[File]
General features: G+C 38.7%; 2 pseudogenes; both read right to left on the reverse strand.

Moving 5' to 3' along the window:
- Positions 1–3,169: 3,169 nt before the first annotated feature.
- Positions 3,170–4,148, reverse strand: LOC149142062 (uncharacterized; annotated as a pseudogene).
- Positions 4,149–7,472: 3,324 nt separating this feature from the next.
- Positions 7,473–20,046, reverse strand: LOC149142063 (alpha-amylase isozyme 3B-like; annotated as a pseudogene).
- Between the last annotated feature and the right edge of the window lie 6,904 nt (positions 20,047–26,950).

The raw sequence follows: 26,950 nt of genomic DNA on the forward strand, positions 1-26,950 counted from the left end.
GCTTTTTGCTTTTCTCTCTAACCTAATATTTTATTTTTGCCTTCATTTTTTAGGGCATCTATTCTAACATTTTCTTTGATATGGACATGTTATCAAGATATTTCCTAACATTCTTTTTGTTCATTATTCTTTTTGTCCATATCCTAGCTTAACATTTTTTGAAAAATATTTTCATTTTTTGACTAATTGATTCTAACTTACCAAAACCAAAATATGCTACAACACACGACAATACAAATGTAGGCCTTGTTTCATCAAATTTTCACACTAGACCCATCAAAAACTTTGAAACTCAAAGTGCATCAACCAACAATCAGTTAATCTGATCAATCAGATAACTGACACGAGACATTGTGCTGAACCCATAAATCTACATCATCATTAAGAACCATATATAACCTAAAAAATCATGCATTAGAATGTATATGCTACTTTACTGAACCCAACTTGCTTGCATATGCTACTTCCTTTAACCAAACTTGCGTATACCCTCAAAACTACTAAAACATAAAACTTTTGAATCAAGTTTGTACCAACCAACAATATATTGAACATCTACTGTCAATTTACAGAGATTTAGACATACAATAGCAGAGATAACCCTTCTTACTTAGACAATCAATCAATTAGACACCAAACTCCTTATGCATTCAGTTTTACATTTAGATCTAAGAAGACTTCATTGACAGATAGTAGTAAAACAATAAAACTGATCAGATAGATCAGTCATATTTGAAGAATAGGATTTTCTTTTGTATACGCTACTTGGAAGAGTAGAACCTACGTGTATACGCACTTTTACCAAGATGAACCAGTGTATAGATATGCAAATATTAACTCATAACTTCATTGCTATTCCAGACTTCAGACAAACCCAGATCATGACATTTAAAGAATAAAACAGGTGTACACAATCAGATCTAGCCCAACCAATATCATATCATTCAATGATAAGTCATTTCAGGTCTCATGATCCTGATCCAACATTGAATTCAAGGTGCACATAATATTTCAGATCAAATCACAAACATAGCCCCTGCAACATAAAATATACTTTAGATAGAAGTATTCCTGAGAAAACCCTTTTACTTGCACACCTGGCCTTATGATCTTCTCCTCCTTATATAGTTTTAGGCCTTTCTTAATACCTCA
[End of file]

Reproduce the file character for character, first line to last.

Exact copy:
General features: G+C 38.7%; 2 pseudogenes; both read right to left on the reverse strand.

Moving 5' to 3' along the window:
- Positions 1–3,169: 3,169 nt before the first annotated feature.
- Positions 3,170–4,148, reverse strand: LOC149142062 (uncharacterized; annotated as a pseudogene).
- Positions 4,149–7,472: 3,324 nt separating this feature from the next.
- Positions 7,473–20,046, reverse strand: LOC149142063 (alpha-amylase isozyme 3B-like; annotated as a pseudogene).
- Between the last annotated feature and the right edge of the window lie 6,904 nt (positions 20,047–26,950).

The raw sequence follows: 26,950 nt of genomic DNA on the forward strand, positions 1-26,950 counted from the left end.
GCTTTTTGCTTTTCTCTCTAACCTAATATTTTATTTTTGCCTTCATTTTTTAGGGCATCTATTCTAACATTTTCTTTGATATGGACATGTTATCAAGATATTTCCTAACATTCTTTTTGTTCATTATTCTTTTTGTCCATATCCTAGCTTAACATTTTTTGAAAAATATTTTCATTTTTTGACTAATTGATTCTAACTTACCAAAACCAAAATATGCTACAACACACGACAATACAAATGTAGGCCTTGTTTCATCAAATTTTCACACTAGACCCATCAAAAACTTTGAAACTCAAAGTGCATCAACCAACAATCAGTTAATCTGATCAATCAGATAACTGACACGAGACATTGTGCTGAACCCATAAATCTACATCATCATTAAGAACCATATATAACCTAAAAAATCATGCATTAGAATGTATATGCTACTTTACTGAACCCAACTTGCTTGCATATGCTACTTCCTTTAACCAAACTTGCGTATACCCTCAAAACTACTAAAACATAAAACTTTTGAATCAAGTTTGTACCAACCAACAATATATTGAACATCTACTGTCAATTTACAGAGATTTAGACATACAATAGCAGAGATAACCCTTCTTACTTAGACAATCAATCAATTAGACACCAAACTCCTTATGCATTCAGTTTTACATTTAGATCTAAGAAGACTTCATTGACAGATAGTAGTAAAACAATAAAACTGATCAGATAGATCAGTCATATTTGAAGAATAGGATTTTCTTTTGTATACGCTACTTGGAAGAGTAGAACCTACGTGTATACGCACTTTTACCAAGATGAACCAGTGTATAGATATGCAAATATTAACTCATAACTTCATTGCTATTCCAGACTTCAGACAAACCCAGATCATGACATTTAAAGAATAAAACAGGTGTACACAATCAGATCTAGCCCAACCAATATCATATCATTCAATGATAAGTCATTTCAGGTCTCATGATCCTGATCCAACATTGAATTCAAGGTGCACATAATATTTCAGATCAAATCACAAACATAGCCCCTGCAACATAAAATATACTTTAGATAGAAGTATTCCTGAGAAAACCCTTTTACTTGCACACCTGGCCTTATGATCTTCTCCTCCTTATATAGTTTTAGGCCTTTCTTAATACCTCA